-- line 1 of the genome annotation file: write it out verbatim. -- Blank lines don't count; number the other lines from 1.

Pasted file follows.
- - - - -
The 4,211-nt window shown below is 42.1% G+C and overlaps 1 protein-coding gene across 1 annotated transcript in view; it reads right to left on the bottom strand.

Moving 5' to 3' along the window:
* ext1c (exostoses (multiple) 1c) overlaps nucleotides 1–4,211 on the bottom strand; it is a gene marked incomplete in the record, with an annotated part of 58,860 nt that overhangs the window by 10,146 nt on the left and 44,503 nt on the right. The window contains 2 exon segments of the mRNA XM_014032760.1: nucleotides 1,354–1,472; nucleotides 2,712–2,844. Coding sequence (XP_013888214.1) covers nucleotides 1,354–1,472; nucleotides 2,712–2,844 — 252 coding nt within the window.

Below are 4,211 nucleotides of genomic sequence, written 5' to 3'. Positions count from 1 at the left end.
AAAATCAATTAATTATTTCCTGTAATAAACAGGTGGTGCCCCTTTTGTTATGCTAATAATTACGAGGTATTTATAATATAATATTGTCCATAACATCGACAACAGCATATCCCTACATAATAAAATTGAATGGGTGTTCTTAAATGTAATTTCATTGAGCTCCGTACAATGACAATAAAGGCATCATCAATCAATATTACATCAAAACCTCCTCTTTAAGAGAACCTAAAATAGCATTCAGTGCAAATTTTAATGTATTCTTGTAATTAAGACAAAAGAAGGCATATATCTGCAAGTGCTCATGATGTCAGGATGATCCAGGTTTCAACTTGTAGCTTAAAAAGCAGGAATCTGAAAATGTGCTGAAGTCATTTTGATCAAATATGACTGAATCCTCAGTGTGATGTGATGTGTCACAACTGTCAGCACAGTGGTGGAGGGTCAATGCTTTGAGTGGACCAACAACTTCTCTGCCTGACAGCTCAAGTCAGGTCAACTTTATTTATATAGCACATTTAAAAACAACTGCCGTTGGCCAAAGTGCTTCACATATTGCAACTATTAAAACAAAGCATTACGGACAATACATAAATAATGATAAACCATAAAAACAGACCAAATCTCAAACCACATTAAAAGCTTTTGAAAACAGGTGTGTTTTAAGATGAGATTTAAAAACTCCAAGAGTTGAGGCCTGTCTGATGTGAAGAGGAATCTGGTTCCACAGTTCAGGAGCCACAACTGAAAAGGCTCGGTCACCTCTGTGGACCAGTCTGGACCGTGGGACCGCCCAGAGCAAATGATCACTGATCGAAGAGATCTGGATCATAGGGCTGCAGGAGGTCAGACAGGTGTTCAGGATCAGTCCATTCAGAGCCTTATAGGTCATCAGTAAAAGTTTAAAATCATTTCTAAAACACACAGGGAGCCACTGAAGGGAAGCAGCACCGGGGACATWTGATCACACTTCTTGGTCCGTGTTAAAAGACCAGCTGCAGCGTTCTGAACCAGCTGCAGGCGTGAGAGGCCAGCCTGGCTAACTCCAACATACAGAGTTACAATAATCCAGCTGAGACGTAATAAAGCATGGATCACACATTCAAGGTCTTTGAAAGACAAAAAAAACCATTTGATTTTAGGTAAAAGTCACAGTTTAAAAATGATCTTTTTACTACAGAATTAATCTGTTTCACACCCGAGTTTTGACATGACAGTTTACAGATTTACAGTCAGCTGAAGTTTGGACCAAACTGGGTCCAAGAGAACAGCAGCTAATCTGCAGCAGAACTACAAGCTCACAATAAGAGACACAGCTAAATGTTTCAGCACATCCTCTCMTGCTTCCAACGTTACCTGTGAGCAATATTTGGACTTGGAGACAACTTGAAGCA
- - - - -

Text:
The 4,211-nt window shown below is 42.1% G+C and overlaps 1 protein-coding gene across 1 annotated transcript in view; it reads right to left on the bottom strand.